by Urban Owl on Sat Nov 02, 2013 at 05:09:01 PM PDT

                  [ Parent ]

                  •  This is not true as of this year (1+ / 0-)
                    Recommended by:
                    VClib
                    while tax burdens on the top have been  steadily reduced until the recent timid measures you cite. Compared to most post WW2 history, the people at the top pay really low taxes.
                    After the fiscal cliff deal, we returned to the Clinton rates on the top about 1% (household -- two incomes -- of $450,000 and up).  According to CBO data on effective federal income tax rates, the Clinton rates were the time when the 1% paid the highest federal income taxes ever, at least since the CBO began compiling the data during the Carter years in 1979.  The CBO data on federal individual income tax rates are the SECOND chart here.  In 1979, pre-Reagan, the top 1% paid an effective federal income tax rate of 22.7%.  In 2000, the top 1% paid an effective federal income tax rate of 24.7%.  By returning to that Clinton top rate (with a few deductions phased out since 2000) you should see this year the top 1% paying, once again, their highest effective federal individual income taxes ever, according to the CBO -- around 24% - 25%.
              •  I think progressivity is over blown (0+ / 0-)

                creating a stable economy should be the goal, and for 50 years, 1938-1988, there were 3 recessions where we saw -2% GDP. During the previous 100 yrs, a downturn every 4.3 year, 28 of 31 downturns saw peak to trough of 20-33%, unemployment of 15-30% lasting 1 to 5 years.

                Since 1988, we've had 3 recessions, one of which went worse than -2% GDP and is now in its 5th year. The 1986 Tax Reform Act removed many of the incentives for domestic inventment, this cost us jobs, combined with the increased outsourcing in the 1980's put us on the path to ultimately destabilizing our economic system/marketplace.

                I would argue that a tax system that meets the dictionary definition of being progressive, may still foster instabilities. SO tax fairness is not quite the right term, having shorter and shallower downturns should be the goal.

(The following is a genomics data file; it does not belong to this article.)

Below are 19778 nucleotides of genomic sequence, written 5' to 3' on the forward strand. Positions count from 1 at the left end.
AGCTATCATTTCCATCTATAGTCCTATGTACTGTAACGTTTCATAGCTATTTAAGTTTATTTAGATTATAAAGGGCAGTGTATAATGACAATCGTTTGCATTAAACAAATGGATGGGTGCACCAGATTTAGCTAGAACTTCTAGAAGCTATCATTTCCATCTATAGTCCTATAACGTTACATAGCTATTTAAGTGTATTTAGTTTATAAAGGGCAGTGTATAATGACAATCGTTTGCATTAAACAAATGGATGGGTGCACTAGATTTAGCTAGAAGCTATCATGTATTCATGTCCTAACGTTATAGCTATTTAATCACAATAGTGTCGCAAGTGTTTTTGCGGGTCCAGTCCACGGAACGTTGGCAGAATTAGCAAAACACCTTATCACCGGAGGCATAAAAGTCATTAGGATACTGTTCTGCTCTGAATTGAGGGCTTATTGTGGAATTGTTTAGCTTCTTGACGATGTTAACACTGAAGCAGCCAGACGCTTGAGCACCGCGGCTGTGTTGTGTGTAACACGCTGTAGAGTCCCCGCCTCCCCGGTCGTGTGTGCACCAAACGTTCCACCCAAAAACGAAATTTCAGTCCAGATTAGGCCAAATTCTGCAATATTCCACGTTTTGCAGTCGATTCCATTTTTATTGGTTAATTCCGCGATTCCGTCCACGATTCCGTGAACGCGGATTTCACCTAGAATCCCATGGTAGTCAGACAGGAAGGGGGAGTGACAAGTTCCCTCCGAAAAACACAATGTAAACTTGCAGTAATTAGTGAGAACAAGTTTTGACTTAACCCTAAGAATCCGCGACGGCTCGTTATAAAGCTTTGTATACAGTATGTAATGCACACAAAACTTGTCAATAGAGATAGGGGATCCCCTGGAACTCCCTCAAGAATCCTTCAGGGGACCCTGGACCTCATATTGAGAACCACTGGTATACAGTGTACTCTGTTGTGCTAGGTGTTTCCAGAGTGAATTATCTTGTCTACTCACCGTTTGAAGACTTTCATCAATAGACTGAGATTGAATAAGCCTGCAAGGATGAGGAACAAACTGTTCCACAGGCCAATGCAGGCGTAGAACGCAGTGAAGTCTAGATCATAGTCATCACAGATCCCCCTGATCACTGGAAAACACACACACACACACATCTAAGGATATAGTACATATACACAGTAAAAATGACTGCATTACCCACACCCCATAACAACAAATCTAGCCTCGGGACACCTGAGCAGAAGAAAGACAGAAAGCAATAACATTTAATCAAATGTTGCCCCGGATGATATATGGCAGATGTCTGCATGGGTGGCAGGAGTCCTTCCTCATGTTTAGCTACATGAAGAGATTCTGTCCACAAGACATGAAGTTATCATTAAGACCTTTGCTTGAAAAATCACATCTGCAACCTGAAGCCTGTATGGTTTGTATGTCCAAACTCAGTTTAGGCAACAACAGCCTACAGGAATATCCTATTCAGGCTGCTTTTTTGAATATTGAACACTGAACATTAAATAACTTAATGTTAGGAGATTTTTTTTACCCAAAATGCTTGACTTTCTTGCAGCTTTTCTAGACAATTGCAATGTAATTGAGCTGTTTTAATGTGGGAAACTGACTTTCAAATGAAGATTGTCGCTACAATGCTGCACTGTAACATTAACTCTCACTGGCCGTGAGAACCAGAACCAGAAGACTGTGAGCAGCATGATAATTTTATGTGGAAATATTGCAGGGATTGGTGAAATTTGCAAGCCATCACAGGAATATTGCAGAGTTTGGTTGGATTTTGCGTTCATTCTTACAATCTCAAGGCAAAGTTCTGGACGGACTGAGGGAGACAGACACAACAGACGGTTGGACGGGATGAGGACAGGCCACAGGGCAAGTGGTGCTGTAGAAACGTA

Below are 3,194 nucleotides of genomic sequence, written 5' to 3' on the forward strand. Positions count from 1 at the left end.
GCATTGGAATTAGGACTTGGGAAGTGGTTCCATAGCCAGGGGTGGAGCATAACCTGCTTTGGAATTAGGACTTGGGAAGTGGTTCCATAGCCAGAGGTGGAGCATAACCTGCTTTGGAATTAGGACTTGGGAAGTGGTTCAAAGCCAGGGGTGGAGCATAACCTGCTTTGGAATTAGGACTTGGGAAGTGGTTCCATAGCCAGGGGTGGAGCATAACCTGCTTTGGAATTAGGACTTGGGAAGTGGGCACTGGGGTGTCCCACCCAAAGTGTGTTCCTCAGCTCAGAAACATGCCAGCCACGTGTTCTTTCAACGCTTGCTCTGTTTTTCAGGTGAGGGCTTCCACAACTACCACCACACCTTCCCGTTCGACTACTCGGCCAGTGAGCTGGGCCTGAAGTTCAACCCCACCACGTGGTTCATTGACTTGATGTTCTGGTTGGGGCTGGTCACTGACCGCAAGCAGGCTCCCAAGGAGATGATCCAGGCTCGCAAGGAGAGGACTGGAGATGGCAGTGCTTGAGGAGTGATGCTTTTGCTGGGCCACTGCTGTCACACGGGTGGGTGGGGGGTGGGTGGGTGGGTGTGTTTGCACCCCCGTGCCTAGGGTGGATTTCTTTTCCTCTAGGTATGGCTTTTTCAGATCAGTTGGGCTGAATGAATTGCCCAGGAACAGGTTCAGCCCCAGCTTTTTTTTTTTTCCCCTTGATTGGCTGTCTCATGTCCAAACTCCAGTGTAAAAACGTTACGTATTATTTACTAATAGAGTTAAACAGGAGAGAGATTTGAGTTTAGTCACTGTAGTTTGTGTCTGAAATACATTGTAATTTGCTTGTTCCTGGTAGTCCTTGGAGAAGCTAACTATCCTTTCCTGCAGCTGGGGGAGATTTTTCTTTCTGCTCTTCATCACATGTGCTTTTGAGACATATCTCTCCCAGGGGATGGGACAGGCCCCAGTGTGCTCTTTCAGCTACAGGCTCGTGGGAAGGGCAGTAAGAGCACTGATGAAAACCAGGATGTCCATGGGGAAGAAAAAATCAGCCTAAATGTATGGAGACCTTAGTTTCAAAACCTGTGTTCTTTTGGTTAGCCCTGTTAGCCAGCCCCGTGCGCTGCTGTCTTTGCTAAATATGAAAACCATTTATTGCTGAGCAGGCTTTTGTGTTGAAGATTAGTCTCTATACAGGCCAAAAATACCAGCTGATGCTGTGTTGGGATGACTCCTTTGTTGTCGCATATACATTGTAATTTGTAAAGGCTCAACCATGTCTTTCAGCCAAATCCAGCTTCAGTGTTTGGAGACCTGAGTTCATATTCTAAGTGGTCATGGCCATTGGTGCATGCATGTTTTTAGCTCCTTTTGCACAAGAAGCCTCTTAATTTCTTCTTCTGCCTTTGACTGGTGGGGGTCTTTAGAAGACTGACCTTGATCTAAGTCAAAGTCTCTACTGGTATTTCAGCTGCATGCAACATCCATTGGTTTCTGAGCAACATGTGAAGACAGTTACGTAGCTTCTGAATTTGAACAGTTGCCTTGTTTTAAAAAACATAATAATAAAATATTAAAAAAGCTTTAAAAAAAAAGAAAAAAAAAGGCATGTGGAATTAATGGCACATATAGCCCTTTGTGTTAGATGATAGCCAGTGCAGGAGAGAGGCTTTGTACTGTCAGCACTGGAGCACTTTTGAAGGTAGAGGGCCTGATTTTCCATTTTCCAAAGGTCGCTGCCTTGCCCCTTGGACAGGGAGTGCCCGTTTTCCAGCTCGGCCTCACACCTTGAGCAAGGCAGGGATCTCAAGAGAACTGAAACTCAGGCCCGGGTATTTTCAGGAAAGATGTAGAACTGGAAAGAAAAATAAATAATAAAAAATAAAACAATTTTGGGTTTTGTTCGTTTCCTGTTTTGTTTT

.................expect us......................... FDR 9-23-33, "If we cannot do this one way, we will do it another way. But do it we will.

                by Roger Fox on Sat Nov 02, 2013 at 05:03:57 PM PDT

                [ Parent ]

                •  Stability is more complex (2+ / 0-)
                  Recommended by:
                  Roger Fox, kurt

                  This last recession is qualitatively different from earlier postWW2 ones. It is more similar to the Great Depression, in cause and consequences, than anything else.

                  Tax policy can't deliver stability by itself,  although automatic stabilizers in tax and spending can work for the ordinary downturns, limiting length and severity. But not for the liquidity trap scenario of today.

                  Real long-term stability requires that the financial sector be strongly regulated. Banking should be boring, as it was for a long time.

                  But we now have severe and rising inequality, a broken political system, and little chance of having good economic policies.

                  Watching  the discussion of how much to cut food stamps is profoundly depressing.